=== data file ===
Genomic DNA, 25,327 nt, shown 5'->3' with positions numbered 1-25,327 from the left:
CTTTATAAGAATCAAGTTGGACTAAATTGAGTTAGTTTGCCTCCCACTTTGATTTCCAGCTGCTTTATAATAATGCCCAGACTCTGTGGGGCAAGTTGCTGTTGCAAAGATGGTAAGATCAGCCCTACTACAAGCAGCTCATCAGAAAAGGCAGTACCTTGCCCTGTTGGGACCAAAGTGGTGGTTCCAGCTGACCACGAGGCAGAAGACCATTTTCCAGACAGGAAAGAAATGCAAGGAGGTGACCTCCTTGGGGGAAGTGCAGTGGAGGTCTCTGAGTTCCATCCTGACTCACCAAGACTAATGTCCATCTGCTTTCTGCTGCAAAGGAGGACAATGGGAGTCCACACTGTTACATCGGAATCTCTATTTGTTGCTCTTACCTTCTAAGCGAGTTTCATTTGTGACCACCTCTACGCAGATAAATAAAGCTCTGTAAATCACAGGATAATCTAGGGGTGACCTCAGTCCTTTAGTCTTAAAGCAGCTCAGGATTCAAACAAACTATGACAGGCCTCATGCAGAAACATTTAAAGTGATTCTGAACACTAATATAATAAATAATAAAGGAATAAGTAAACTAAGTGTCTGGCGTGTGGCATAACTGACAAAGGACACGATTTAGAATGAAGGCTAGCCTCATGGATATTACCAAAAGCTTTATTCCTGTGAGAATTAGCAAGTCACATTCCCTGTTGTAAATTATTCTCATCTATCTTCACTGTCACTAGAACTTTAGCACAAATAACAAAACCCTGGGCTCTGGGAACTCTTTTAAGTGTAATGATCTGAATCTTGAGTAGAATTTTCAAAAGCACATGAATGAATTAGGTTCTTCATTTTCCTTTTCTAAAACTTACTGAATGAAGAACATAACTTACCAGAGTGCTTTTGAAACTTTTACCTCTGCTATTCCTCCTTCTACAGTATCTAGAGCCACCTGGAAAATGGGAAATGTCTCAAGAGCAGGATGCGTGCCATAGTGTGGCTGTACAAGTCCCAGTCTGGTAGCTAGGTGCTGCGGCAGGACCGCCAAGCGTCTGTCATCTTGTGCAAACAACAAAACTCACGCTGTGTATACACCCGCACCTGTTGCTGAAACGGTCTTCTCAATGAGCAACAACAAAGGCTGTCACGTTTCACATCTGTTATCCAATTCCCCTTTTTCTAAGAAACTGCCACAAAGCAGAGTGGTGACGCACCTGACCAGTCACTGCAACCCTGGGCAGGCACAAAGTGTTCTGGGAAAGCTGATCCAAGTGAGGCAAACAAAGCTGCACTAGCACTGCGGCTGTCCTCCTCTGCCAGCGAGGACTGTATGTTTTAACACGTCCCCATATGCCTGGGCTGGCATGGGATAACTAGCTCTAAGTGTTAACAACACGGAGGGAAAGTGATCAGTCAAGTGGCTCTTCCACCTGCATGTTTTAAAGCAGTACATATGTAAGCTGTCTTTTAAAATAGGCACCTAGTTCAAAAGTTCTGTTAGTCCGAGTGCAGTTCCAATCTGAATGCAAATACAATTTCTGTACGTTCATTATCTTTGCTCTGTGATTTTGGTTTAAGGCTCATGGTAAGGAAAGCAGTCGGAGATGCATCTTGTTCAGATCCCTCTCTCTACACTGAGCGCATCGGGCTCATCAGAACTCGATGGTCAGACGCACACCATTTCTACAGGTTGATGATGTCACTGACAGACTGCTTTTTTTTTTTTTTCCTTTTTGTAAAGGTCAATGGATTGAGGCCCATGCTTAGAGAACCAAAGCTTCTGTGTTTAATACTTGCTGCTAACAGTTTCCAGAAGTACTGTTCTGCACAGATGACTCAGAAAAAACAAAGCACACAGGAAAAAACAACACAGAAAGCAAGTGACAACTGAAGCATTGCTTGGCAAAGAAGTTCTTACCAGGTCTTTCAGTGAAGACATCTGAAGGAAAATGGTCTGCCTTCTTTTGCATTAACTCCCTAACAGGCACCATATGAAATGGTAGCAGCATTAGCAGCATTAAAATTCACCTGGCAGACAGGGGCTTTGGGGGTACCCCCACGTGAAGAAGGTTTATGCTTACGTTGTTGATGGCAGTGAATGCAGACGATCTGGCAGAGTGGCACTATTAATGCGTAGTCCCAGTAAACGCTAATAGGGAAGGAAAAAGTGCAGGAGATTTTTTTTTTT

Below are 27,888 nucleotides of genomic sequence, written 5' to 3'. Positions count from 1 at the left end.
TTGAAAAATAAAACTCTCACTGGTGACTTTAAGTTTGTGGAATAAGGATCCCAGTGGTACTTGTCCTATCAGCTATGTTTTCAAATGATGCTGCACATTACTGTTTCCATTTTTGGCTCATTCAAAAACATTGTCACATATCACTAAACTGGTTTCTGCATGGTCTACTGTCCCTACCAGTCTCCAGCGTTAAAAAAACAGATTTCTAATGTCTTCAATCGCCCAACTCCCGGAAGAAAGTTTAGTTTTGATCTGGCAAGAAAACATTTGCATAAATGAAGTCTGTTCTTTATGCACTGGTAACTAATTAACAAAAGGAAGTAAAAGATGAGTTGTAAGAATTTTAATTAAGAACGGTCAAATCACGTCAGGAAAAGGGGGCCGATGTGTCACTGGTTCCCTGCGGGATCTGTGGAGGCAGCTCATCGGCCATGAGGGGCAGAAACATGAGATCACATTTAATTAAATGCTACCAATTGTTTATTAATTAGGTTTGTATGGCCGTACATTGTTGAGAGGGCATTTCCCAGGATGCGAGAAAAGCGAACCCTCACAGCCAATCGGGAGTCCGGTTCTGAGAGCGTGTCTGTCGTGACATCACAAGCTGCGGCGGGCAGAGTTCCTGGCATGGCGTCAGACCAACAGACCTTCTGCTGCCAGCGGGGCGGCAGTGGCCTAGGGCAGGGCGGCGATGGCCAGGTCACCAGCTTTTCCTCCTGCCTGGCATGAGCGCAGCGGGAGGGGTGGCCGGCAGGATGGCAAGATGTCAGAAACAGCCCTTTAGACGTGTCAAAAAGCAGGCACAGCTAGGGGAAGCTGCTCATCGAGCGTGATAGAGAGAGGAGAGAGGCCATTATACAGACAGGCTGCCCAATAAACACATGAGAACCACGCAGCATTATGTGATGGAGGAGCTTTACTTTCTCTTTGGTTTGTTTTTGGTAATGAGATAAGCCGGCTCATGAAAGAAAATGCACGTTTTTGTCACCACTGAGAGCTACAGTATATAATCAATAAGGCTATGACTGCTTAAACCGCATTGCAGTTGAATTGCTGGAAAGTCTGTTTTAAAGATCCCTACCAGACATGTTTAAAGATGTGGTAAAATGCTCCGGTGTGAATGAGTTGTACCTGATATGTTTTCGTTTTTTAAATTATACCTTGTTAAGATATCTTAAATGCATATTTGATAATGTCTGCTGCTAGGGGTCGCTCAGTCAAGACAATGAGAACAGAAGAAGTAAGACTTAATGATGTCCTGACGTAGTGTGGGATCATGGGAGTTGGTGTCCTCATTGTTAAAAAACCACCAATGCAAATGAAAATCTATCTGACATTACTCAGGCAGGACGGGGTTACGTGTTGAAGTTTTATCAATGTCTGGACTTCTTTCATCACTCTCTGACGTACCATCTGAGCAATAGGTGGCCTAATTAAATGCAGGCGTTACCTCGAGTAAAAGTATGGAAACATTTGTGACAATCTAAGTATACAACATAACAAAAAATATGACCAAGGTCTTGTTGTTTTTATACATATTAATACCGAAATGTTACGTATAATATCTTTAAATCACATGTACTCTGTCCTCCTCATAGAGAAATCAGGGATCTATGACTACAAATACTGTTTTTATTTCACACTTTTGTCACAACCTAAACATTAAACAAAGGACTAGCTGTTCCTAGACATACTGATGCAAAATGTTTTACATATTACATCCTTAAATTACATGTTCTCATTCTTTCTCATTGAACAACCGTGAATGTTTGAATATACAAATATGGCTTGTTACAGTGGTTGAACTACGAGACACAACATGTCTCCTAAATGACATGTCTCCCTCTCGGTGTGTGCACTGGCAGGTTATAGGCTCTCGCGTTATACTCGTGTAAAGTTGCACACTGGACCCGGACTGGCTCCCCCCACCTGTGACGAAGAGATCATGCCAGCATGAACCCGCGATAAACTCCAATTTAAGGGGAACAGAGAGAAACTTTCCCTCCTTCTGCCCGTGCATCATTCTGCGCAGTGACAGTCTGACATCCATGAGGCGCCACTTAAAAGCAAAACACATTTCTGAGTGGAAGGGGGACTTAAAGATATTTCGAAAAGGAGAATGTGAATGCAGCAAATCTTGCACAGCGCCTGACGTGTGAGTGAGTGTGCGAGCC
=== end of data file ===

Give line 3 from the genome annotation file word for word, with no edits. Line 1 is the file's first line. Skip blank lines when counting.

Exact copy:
Below are 27,888 nucleotides of genomic sequence, written 5' to 3'. Positions count from 1 at the left end.